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Mitral Valve Prolapse

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Other Names

  • MVP
  • Floppy mitral valve syndrome
  • Systolic click-murmur syndrome
  • Billowing mitral leaflets


  • Defined as displacement of the mitral leaflets superior into the left atrium [1]



  • 5% of the general population is thought to be affected
  • 6% of young women are thought to be affected [2]


  • Structural abnormality resulting in the mitral valve leaflets extending beyond the mitral annulus and into the left atrium
  • Valvular Theory
    • MVP is due to disruption and loss of valve architecture from the spongiosa interrupting and weakening the fibrous mitral support structure [2]


  • Degenerative (myxomatous) valves
    • Occurs mostly in older adults
    • Associated with the involvement of both leaflets, excess tissue, enlarged chords, and dilated annulus
  • Fibroelastic deficiency
    • Seen in elderly past 70 years of age
    • More focal effect in nature
    • thin and friable leaflets
  • Acute rheumatic valve disease
    • Sequelae of acute rheumatic fever
  • Marfan's Syndrome
  • Bacterial endocarditis
    • Bacterial damage may lead to ruptured chordae and flail MVP
    • Due to vegetation development
  • Papillary muscle rupture
    • Associated with acute myocardial infarction
    • Can lead to severe mitral regurgitation and pulmonary edema
  • Acute ischemia
    • As is in the setting of acute myocardial infarction [1]
  • Genetics

Risk Factors

  • Increases with age
  • Female sex
  • History of:
    • Myocardial infarction
    • Acute rheumatic fever
    • Bacterial endocarditis
  • Genetics

Differential Diagnosis

Clinical Features

  • General
  • History
    • Chest Pain
      • Usually sharp, left precordial and may last for several hours
    • Fatigue
    • Palpitations
    • Shortness of Breath
    • Dizziness
    • Syncope, if severe enough
    • Most patients are asymptomatic
    • Children present with the same symptoms as adults [2]
  • Physical Exam
    • Mid-systolic click on cardiac auscultation is the diagnostic hallmark
      • Can also be followed by a mid, or late systolic murmur
  • Special Tests
    • Valsalva Maneuver


  • EKG
    • Useful for determining if there are repolarization changes causing arrhythmia
    • nonspecific inverted T wave changes and ST-segment depression may also be seen [2]
  • Two-dimensional transthoracic (TTE)
    • Must be taken in the four-chamber, inter-commissural view, and long-axis plane view
    • Measurement of the anterior and posterior leaflet height are necessary measurements to avoid post-surgical complications (ie, Systolic Anterior Motion of the mitral valve)
  • 3D Transesophageal Echocardiography (TEE)
    • Allows for real-time and reconstructed 3D images of the cardiac valves
    • Useful for localizing the prolapsed or flail valve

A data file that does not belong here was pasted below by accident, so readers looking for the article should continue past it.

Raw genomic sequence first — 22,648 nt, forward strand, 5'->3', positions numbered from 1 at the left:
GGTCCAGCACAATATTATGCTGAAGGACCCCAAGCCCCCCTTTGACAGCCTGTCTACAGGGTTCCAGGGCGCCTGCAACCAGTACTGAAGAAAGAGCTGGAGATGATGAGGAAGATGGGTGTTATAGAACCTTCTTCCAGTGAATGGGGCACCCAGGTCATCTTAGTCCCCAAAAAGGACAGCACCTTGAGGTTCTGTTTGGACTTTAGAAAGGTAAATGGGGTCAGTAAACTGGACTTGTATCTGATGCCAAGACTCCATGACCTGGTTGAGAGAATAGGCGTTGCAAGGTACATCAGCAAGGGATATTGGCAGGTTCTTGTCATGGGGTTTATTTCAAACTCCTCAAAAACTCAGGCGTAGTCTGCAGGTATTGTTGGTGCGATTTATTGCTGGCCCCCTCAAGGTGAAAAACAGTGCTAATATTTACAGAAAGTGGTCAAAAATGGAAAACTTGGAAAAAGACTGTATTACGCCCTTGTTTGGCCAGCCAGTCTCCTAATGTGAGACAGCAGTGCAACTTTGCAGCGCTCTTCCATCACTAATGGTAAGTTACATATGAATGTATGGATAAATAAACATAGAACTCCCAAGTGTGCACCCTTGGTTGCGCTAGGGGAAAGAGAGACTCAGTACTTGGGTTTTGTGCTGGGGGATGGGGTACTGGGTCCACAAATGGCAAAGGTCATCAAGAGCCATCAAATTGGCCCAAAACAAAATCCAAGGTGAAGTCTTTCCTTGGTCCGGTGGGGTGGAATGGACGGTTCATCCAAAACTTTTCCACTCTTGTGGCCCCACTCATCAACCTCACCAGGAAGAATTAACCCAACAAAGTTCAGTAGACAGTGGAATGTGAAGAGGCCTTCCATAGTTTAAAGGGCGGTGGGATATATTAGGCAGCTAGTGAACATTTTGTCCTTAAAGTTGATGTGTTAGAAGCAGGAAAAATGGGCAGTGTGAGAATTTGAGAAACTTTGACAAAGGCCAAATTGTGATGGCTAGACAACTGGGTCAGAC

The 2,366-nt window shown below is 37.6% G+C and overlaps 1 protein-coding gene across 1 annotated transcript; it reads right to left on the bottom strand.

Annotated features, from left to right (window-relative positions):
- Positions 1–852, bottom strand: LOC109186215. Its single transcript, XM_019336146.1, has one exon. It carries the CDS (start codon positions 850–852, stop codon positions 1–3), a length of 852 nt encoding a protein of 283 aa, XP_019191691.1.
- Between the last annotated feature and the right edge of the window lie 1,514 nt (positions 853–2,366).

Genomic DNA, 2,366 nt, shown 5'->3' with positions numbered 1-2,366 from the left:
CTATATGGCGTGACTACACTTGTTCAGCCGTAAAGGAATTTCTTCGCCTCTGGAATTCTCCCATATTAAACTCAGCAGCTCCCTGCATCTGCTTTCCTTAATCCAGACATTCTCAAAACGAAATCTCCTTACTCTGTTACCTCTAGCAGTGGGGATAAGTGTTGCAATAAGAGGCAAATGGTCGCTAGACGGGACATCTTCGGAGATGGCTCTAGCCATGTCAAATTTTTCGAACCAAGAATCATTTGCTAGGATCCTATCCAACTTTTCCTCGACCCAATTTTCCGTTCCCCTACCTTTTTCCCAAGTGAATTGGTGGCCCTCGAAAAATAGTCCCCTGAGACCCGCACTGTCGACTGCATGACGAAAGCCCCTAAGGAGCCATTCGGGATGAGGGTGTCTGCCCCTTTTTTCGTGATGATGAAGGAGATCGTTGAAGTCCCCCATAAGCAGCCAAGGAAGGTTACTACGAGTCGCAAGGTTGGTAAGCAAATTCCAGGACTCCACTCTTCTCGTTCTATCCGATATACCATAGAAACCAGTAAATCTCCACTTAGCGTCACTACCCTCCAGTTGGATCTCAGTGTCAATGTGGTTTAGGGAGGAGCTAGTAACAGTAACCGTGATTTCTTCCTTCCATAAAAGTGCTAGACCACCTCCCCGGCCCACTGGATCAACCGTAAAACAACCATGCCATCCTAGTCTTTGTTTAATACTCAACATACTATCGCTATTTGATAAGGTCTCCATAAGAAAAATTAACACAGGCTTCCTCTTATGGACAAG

• Left ventricular angiography was the first diagnostic method but is now outdated [1]


  • Flail Mitral Valve
    • Often associated with chordae tendon rupture due to chordal elongation or in the setting of a myocardial infarction
  • Billowing Valve with edge-free prolapse
    • Used to describe the mild superior billowing motion of the base of the leaflet when it is ≥ 2mm above the mitral plane OR
    • When there is billowing of the posterior leaflet
    • Associated with excess tissue, myxomatous thickening, chordal elongation, and free-edge prolapse
  • Patients may also exhibit a combination of both flail and billowing valve prolapse in various segments of the mitral valve [1]



  • Mostly benign
  • Progression to mitral regurgitation, chordal rupture, infective endocarditis, and even sudden cardiac death has been seen [2]


  • Medical
    • β-blockers may alleviate associated symptoms
    • No medications are currently available to correct or directly prevent worsening


  • Mitral Valve Repair
    • Various techniques are available for surgical repair including: leaflet resection, plication, artificial chords placement, and leaflet reduction
    • Intraoperative TEE is first utilized to determine the degree of repair needed [1]

Rehab and Return to Play


Return to Play

  • Infrequent or benign premature ventricular complexes and lack of ventricular arrhythmias on Holter monitor
  • Athletes may be disqualified from participation when mitral valve prolapse is associated with
    • repeated syncopal episodes
    • disabling chest pain, especially when made worse by exercise
    • complex ventricular arrhythmias
    • severe mitral regurgitation
    • prolonged QT interval
    • History of Marfan's syndrome or sudden cardiac death [2]


  • Transient ischemic attacks
  • Infective endocaraditis
  • Sudden Death

See Also


  1. 1.0 1.1 1.2 1.3 1.4 Shah PM. Current concepts in mitral valve prolapse—Diagnosis and management. J Cardiol. 2010 Sep;56(2):125-33.
  2. 2.0 2.1 2.2 2.3 2.4 2.5 Jeresaty RM. Mitral valve prolapse: definition and implications in athletes. J Am Coll Cardiol. 1986;7(1):231‐236. doi:10.1016/s0735-1097(86)80286-8
Created by:
John Kiel on 13 June 2019 09:09:46
Last edited:
28 May 2020 19:33:02